Combo Chimbita are a mighty force. Since the release of their 2016 debut record, the group—comprising members Carolina Oliveros (vocals, guacharaca), Niño Lento es Fuego (guitar), Prince of Queens (bass, synthesizers) and Dilemastronauta (drums)—have made a name for themselves on a global scale while remaining fiercely independent. Though their aspirations are laser-focused, Combo Chimbita have, since forming, employed a number of self-coined qualifiers to describe their work: “tropical futurism,” “cumbia-not-cumbia.” The group thrives on a chameleonic approach, inhabiting a number of creative and personal selves only to purposefully, and boldly, transcend them.
Combo Chimbita find their creative fuel from carrying a torch for the struggles of any number of peoples too, both within and outside the Latin American diaspora. The group proudly call themselves as Abya-yalistas (referring to the Indigenous land otherwise known as Latin America), giving some indication of their collective urgency and wide lens. In more ways than one, transcendence—beyond the mind and body, beyond self-definition, collective pain—is the key ingredient, and the lifeblood, of Combo Chimbita’s work.
All of these big ideas coalesce in the group’s latest full-length, IRÉ. The album leads with rhythm; because their music is so deeply, physically felt, its broad social aims manage to seep in subliminally, and organically. The record begins with a profound double-header: “Oya,” a quiet invocation, builds to a beautiful improvisatory simmer, Oliveros’ vocals glowing and limitless. As the track leans into a moment of rest, the band spill immediately into the dark, exploratory “Babalawo,” filled with low gut-twisting synths and variations on a spellbinding arrhythmic groove. Taken together, the pair of tracks articulate a number of the record’s big gut impulses right from the jump: rebellion, spirituality and bright, wild feeling, all wrapped up.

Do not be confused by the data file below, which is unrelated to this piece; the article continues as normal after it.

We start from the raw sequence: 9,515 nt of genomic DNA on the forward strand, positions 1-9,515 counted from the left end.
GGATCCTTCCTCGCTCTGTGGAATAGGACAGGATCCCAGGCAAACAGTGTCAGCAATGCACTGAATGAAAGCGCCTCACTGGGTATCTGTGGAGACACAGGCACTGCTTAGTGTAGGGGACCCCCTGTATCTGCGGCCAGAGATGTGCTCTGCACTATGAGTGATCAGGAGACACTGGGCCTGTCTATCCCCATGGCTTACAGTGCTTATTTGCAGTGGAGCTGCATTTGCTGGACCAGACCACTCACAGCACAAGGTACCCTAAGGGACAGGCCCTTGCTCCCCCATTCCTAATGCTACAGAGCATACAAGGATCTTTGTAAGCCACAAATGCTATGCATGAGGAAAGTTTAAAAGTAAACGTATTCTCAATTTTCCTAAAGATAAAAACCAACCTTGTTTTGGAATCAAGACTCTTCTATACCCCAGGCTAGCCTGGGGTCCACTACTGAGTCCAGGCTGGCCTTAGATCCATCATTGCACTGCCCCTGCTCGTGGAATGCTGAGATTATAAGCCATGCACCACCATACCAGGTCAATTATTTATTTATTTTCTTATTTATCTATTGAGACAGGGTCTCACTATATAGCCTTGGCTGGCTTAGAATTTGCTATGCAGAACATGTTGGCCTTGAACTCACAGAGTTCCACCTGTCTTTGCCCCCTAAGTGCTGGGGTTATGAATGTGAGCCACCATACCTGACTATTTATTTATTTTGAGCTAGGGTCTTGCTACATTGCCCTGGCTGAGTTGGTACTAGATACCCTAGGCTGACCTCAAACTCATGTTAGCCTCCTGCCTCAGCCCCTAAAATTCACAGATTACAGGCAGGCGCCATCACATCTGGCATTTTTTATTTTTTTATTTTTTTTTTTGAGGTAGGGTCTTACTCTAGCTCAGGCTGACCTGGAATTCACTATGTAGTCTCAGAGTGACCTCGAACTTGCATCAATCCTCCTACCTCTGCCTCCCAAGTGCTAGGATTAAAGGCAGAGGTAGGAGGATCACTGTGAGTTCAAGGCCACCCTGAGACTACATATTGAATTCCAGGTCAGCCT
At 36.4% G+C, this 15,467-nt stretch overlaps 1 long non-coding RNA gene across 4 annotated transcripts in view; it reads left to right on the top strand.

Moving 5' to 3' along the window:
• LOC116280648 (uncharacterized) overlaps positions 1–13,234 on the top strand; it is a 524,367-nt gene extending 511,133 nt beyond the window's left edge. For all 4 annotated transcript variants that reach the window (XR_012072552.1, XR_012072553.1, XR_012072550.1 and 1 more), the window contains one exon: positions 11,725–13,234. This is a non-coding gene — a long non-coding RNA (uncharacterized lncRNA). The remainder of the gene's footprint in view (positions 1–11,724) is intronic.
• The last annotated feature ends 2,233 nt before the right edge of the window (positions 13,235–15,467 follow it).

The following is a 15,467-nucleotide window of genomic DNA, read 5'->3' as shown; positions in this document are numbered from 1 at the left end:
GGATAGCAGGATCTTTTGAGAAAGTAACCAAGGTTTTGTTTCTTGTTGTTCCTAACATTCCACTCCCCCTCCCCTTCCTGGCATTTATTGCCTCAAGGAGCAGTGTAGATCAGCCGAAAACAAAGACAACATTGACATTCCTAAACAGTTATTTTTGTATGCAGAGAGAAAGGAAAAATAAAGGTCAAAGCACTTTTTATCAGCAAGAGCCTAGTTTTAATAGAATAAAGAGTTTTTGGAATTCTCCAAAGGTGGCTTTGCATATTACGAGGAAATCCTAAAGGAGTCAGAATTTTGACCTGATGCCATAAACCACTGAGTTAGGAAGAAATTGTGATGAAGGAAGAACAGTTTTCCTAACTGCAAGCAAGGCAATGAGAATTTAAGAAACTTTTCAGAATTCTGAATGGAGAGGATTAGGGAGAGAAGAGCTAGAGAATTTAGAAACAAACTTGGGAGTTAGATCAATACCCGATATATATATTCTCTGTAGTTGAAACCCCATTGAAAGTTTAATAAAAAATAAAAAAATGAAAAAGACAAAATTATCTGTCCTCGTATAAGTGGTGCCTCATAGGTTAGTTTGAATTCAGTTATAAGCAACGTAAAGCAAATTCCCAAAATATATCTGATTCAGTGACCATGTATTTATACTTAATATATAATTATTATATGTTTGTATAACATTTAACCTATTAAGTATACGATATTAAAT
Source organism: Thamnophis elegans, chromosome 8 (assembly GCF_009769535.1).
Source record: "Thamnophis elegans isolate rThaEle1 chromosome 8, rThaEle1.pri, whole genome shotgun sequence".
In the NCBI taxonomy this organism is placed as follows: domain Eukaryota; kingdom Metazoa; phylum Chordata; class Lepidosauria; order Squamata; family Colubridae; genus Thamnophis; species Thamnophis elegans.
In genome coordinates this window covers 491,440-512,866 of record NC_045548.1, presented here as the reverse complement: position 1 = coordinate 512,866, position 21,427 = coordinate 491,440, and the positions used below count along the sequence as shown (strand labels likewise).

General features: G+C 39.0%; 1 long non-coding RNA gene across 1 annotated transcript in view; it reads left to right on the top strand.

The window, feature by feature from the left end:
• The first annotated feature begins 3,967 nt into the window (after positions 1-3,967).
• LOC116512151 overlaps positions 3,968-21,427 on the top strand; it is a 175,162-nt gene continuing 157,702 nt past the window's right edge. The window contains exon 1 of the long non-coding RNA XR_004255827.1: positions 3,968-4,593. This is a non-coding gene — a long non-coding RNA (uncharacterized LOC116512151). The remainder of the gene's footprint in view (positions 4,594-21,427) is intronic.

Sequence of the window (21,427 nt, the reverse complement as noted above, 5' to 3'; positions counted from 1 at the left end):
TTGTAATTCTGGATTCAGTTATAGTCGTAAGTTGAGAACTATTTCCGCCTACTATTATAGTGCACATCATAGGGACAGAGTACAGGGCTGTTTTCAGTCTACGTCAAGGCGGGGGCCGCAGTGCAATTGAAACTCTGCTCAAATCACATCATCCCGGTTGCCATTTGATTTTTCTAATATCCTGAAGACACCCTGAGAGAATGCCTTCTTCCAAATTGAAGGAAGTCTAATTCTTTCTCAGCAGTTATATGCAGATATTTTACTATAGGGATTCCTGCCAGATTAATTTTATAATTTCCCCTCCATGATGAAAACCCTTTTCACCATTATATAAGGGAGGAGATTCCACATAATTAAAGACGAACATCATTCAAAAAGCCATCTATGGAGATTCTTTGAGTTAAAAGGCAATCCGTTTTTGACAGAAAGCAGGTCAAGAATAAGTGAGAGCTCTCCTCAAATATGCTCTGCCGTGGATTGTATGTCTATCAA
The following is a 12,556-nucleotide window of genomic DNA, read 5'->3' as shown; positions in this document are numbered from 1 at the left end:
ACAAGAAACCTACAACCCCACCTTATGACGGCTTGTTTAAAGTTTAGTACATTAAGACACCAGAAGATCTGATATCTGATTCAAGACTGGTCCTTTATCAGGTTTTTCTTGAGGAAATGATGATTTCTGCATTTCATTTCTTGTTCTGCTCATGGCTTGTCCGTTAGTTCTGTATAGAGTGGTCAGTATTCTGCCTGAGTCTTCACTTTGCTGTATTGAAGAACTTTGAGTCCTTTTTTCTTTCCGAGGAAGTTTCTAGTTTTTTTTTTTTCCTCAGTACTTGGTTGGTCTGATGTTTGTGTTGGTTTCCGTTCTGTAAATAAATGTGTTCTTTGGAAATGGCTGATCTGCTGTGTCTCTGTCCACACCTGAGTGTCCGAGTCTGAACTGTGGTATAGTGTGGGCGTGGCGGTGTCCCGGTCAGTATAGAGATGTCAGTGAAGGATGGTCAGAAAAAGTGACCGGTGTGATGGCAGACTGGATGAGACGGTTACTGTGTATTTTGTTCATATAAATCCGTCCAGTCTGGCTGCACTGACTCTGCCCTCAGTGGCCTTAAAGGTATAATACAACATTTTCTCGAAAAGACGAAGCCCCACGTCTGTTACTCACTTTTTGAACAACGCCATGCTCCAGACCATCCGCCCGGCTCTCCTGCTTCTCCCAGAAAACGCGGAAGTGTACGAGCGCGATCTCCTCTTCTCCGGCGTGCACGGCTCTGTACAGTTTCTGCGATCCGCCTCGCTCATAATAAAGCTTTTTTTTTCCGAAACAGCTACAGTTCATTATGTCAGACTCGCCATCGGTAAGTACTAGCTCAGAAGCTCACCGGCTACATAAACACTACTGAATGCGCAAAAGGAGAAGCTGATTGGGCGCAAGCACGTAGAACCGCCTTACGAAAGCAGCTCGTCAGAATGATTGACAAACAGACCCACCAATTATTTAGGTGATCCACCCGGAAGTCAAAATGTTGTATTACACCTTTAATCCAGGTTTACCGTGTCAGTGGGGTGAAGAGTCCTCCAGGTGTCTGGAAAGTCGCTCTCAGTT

IRÉ hangs together only loosely as a collection of songs, hitting a (possibly premature) peak with “De Frente” and “Yo Me Lo Merezco,” the album’s punchiest tunes. But Combo Chimbita don’t necessarily need to rely too much on the album’s through-line sequencing—the overall musical abundance, especially in the record’s middle, offers plenty. “Memoria,” IRÉ’s most dense track and one of its lead singles, feels vivid and wildly collaged: a fuzzy horn band sample; the crunchy ostinato scrape of the guacharaca; a mesmeric live funk drum groove, all pulled together across time and borders. The track takes a thrilling turn into a woozy toasting outro, the groove rubbery and loose. “La Perla,” another mid-record highlight, features complex, nearly prog-adjacent guitar passages. The track sets off like a rocket from the get-go too, with shooting-star synths and a high-minded key shift that takes the tune to a parallel realm by its close.
IRÉ is a vital record, spotlighting Combo Chimbita’s sharp energy and vast aims. Still, for all of the record’s strengths, IRÉ stops short of capturing the band’s sheer force as a live unit; together on stage, they have a dynamism together that seems a challenge to capture in any studio production. Until their live sets return this spring—where you can catch the most sublime manifestation of the band’s power—IRÉ provides something close to an immersion in Combo Chimbita’s divine and enigmatic world.
Ben Easton is a writer and musician based in Brooklyn, NY. He's a member/producer of the rock quartet The Academy Blues Project, with whom he has made six records, and plays Live Piano Karaoke in-residence at Sid Gold's Request Room, New York City's flagship modern piano bar. Beyond Treble, Easton is a staff writer at Cover Me Songs, the web publication devoted to cover music of all genres.